Hepatitis C: An In-Depth Guide

Choosing a drug combination for chronic hepatitis C

There are an increasing number of drug combinations approved in Canada to treat chronic hepatitis C (Hep C). With more options, there are more factors to consider when choosing a combination. Careful consideration of these factors will help a person make a decision with their doctor about which Hep C medications to take.

The Hep C drug factsheets have more information on each factor for specific drugs.

Factors to consider:

Genotype or strain of the Hep C virus

There are six different strains, or genotypes, of the Hep C virus. A doctor can do a test to find out which genotype a person has.

When a medication is approved for use, it is approved for the treatment of specific genotypes of the virus. Some medications only work against certain genotypes or work better against certain genotypes. Some newer medications are effective against all genotypes of the virus.

The section Treatment combinations has a list of which medications are approved in Canada by genotype.

Cure rates or sustained virological response (SVR) rate

Hep C medications can cure people from Hep C. A cure is also called a sustained virological response (SVR). 

Different drug combinations have different cure rates. The cure rates are determined from clinical trials that tested the medications.

Many of the currently available medications cured 95% or more of the people who took them in clinical trials.

More information about the cure rates for different combinations is available in the drug fact sheets. To see the drug fact sheets, check out Treatment Combinations.

Previous treatment experience

There are two categories of treatment experience:

  1. People who have never been treated for Hep C (treatment naïve).
  2. People who have tried treatment and were not cured (treatment experienced).

The category a person is in may affect their response to their next treatment combination. Some drug combinations are more effective for people with particular treatment experiences.

In general, people who have never been treated for hepatitis C are more likely to be cured from treatment. People who have tried treatment but were not cured may have a virus that is resistant to treatment, making it harder to be cured. However, there are effective new treatments for this group.

Length of treatment

In general, a treatment combination has to be taken for a fixed amount of time. Most treatments are taken for 12 weeks and a few are taken for as short as eight weeks or as long as six months.

Stage of liver damage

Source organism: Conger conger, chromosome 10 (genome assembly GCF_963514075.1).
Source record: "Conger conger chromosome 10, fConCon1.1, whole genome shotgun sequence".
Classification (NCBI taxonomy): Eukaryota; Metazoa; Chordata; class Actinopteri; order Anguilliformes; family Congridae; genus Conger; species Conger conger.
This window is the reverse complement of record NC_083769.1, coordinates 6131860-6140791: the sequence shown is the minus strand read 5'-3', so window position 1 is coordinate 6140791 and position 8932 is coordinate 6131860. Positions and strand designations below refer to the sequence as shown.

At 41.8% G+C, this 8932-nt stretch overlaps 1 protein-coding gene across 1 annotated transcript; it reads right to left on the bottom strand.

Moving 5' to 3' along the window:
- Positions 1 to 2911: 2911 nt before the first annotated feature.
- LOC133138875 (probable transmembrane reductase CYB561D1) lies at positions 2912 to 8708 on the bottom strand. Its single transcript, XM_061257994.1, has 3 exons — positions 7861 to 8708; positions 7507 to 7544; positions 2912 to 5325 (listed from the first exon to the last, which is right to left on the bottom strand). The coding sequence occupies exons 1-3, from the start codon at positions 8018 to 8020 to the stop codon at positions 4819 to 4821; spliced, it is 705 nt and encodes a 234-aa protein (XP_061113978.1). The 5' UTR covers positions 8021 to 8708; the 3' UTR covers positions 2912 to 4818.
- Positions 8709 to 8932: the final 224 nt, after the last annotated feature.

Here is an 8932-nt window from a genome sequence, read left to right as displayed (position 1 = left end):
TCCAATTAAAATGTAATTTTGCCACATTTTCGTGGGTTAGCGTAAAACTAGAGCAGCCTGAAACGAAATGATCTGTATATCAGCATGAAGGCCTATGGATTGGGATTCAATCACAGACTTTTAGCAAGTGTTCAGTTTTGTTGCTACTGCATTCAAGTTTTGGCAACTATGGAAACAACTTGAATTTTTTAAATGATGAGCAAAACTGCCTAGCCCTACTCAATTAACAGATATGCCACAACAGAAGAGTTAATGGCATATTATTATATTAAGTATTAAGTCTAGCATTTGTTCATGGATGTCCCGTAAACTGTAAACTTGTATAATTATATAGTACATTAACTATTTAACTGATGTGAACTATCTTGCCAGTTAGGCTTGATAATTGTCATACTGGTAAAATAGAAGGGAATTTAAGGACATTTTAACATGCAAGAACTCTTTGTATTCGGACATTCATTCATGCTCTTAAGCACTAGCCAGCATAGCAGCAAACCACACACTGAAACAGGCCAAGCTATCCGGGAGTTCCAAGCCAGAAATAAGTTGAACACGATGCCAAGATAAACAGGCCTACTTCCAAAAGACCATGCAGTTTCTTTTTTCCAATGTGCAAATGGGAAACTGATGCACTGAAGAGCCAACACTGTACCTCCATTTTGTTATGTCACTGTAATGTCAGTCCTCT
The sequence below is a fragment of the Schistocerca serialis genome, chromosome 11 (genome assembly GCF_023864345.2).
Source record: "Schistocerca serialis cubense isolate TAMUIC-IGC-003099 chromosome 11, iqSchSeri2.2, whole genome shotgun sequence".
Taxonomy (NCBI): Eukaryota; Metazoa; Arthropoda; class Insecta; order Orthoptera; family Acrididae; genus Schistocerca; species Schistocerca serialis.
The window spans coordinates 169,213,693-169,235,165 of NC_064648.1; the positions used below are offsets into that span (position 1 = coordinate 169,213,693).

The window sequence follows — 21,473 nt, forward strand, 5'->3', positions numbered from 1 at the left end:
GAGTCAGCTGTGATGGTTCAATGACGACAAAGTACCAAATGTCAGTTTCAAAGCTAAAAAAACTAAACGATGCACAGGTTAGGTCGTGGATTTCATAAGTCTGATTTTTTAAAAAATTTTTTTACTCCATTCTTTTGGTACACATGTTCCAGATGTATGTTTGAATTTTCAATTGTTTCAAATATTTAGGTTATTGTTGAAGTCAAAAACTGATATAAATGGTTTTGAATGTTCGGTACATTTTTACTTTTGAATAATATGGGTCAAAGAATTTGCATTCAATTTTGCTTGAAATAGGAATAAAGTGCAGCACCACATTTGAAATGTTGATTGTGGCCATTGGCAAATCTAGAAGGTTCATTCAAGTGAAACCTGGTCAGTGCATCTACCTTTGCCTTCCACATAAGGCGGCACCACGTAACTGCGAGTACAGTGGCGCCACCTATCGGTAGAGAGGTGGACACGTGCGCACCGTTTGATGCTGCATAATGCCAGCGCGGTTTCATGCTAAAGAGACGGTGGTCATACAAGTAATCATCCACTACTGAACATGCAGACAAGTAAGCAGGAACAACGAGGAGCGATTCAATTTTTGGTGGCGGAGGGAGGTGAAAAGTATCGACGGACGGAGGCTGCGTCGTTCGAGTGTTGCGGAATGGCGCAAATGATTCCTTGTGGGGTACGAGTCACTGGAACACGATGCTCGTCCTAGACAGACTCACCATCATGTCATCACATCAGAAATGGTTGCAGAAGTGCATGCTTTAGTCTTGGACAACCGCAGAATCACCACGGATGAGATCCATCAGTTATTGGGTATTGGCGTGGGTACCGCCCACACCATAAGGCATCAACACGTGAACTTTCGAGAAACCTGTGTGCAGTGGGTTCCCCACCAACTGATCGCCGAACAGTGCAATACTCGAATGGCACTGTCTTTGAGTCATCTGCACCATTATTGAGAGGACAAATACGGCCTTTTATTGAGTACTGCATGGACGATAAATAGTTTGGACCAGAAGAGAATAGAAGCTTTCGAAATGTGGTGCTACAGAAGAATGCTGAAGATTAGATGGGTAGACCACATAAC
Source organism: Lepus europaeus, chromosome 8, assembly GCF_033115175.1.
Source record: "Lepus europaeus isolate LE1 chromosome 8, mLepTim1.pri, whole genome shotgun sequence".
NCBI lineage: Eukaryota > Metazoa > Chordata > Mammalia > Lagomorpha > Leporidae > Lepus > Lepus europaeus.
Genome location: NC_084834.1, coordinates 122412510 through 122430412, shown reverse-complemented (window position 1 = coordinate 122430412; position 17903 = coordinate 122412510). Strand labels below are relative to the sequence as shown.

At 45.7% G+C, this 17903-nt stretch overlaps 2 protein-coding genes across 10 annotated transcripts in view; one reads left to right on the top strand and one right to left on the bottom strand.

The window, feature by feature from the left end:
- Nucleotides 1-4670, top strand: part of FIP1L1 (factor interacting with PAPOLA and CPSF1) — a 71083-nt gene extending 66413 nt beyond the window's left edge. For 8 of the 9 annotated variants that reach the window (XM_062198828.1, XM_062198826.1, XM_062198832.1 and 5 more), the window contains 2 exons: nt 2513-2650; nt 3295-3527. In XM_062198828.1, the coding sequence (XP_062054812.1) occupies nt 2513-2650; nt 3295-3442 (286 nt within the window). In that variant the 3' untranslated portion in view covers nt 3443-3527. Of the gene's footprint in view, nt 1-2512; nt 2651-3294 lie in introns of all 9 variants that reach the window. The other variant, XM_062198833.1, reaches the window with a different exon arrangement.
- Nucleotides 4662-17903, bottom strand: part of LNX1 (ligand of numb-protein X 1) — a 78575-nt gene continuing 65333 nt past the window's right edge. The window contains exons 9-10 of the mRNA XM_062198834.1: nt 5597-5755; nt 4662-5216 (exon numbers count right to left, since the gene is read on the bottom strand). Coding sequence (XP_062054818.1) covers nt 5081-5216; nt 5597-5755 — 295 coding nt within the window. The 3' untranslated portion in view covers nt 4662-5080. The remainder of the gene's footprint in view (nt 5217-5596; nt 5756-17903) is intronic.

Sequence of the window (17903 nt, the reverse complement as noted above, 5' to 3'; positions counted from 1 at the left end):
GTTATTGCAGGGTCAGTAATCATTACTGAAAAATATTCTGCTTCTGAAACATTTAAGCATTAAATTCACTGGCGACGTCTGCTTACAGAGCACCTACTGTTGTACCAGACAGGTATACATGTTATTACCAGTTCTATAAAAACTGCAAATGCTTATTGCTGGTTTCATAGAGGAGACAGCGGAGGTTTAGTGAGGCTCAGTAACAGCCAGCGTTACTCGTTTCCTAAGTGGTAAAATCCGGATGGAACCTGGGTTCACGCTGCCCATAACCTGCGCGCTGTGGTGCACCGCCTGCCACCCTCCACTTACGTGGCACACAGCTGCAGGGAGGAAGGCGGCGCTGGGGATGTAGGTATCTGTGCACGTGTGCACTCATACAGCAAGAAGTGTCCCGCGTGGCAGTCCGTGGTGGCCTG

A doctor will assess the level of liver damage a person has as part of their initial tests. For more information on the type of tests, see Monitoring tests. The amount of liver damage a person has can impact decisions about which treatments are the best to take and when to start treatment.

In general, medications are more likely to cure people who have minimal liver damage compared to people who have more liver damage. This can mean that starting treatment earlier can lead to better outcomes. However, many new treatments also work well for people with moderate or advanced liver injury.

If a person’s liver is severely damaged, they may need to get a liver transplant prior to being treated for hepatitis C.

Other health conditions or other medications

If a person has other health conditions this might affect how likely they are to be cured of Hep C using a particular treatment combination. Or, a particular Hep C medication may not have been tested in people with specific health conditions, for example, people co-infected with Hep B and C.

It is important for a the doctor to know about all of the health issues a person has and any medications they are taking before starting treatment so they can determine if there is a potential for drug interactions between Hep C medications and other medications.

HIV co-infection

Many currently available Hep C treatments and experimental Hep C treatments have been tested in people who are co-infected with HIV and Hep C.

In clinical trials, when treated with drug combinations that included peg-interferon, people who co-infected with HIV and Hep C had lower cure rates than people who only had Hep C (mono-infected).

In clinical trials for the new interferon-free treatments, people co-infected with HIV and Hep C tend to be cured as often as people who only have Hep C.

New Hep C treatments may not be tested as quickly on people with HIV because they are usually tested in people who only have Hep C before they are tested in people co-infected with HIV. People co-infected with HIV may not be able to access new medications as quickly as people who are mono-infected.

Cost and coverage of medications

Hep C medications can be expensive. People often get the cost of their medications covered through different programs.

Some people have their Hep C medications covered by private health insurance.

Some Hep C medications are covered by provincial or territorial drug formularies. There may be conditions for accessing these programs and these conditions may change over time.

Speak to a nurse or doctor to find out more information about accessing programs that cover the cost of Hep C medications. There is also more information about these programs in Treatment coverage in your region.

Revised 2017.